That said, now that Chuck Schumer is sponsoring legislation that boils down to "show me the aliens!" it's getting harder for me to believe that this is all down to a small band of committed UFO nuts taking everybody (themselves included) for a ride. I'm still skeptical, and I still don't think this is going to end with a flying saucer being wheeled in front of congress. But it seems increasingly undeniable that something is going on here. The lazy counter is "it's a psyop" but one has to ask, "a psyop to what end?" To increase government funding for the military? I don't think the military needs to put on a dog and pony show like this to squeeze some extra dollars out of congress. To "distract us"? This stuff tends to not be front-page news, actually. I don't think a lot of people have even heard about this new amendment. To fake an alien invasion and use it as a springboard for a one-world government? I kinda doubt it. To scare Russia and China? That would be the most plausible version of the "psyop" hypothesis I think, but it still doesn't ring true for me.

Another possibility is this: it is known that the government has, for ulterior motives, psyopped people into believing in UFOs and ultimately driven them insane.. It's entirely possible that this is all 'sincere' insofar as, within the tangled web that is the US federal government, there are SAPs staffed at least in part by people who believe they're studying or have studied alien spacecraft or alien bodies, even though they aren't, because they've been lied to or misled by their colleagues and superiors.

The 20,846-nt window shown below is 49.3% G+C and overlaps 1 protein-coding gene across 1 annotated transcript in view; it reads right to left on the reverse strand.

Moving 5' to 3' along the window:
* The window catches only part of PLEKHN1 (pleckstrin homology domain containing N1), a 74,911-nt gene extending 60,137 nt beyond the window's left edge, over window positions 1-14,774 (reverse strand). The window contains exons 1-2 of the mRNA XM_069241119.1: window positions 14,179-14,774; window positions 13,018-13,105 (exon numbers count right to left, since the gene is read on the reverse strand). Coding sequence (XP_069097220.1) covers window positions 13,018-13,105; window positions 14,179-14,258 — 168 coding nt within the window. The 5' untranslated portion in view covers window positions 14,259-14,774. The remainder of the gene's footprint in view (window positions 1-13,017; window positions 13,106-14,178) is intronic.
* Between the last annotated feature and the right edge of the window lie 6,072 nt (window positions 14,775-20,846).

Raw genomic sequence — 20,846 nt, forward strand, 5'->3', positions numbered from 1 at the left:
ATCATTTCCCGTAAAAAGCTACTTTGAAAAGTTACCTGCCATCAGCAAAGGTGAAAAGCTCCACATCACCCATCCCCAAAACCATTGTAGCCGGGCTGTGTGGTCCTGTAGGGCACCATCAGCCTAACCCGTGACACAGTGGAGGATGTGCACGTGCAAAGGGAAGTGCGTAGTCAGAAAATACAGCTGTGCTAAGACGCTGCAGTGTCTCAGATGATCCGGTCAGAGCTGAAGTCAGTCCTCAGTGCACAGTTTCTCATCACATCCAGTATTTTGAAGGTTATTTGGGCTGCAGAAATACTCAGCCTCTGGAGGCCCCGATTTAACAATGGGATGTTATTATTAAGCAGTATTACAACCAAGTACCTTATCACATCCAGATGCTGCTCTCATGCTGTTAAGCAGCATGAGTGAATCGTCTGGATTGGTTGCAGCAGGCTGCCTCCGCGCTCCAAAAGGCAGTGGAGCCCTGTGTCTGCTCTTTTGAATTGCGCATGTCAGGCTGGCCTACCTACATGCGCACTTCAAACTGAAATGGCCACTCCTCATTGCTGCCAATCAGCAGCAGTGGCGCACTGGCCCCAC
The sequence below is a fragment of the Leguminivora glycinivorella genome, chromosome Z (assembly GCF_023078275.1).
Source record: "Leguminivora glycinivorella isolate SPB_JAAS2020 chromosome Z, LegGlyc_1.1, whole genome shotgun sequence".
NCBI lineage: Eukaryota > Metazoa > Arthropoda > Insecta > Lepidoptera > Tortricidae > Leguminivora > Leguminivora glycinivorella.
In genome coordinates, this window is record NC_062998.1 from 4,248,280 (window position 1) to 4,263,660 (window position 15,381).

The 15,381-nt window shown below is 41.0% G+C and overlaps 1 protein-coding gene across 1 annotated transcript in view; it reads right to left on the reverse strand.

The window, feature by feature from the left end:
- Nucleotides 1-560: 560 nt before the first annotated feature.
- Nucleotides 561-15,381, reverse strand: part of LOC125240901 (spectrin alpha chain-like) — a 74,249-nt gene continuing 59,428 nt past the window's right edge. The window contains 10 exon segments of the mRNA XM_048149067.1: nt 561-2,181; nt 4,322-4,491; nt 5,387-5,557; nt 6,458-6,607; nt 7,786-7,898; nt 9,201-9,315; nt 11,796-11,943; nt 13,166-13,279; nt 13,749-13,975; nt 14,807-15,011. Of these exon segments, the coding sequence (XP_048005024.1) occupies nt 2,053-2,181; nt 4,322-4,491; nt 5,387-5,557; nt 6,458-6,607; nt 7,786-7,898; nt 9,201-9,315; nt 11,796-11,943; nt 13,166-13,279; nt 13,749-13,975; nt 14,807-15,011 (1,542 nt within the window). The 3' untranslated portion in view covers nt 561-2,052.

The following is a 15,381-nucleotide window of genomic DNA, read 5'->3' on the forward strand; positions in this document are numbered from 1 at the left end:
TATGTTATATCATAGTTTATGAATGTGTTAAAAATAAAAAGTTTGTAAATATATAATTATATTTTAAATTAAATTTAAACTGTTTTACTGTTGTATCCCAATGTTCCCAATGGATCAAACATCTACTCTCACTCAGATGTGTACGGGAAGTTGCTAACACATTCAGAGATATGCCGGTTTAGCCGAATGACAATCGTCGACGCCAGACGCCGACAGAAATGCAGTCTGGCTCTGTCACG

IMO at this point, that's the most likely explanation.

Or maybe it really is aliens.

As to the culture war angle, interestingly, with the exception of Kristen Gillibrand, who is not the leftiest of dems, most of the representatives and senators who have been vocal and active in pushing for UAP transparency have been republicans like Marco Rubio, Tim Burchett, Mike Gallagher, and Anna Paulina Luna. If some government official does come out and say, "yes, okay, fine we have a flying saucer in the basement" it is interesting to think that aliens might become a new culture war battlefield, with aliens-are-real being right coded and aliens-are-fake being left coded. But seeing how in-flux political alignments were in the early months of COVID, who knows?

In Dan Carlin's Hardcore History series King of Kings, he recalls that his college professor once asked "What influence has magic had upon history?" Meaning that, while we know today that magic doesn't exist, the ancients thought it may have existed. Due to this, the ancient Persians disseminated propaganda boasting about their powerful mages, which may have scared their enemies such that the Persians had an edge on the battlefield.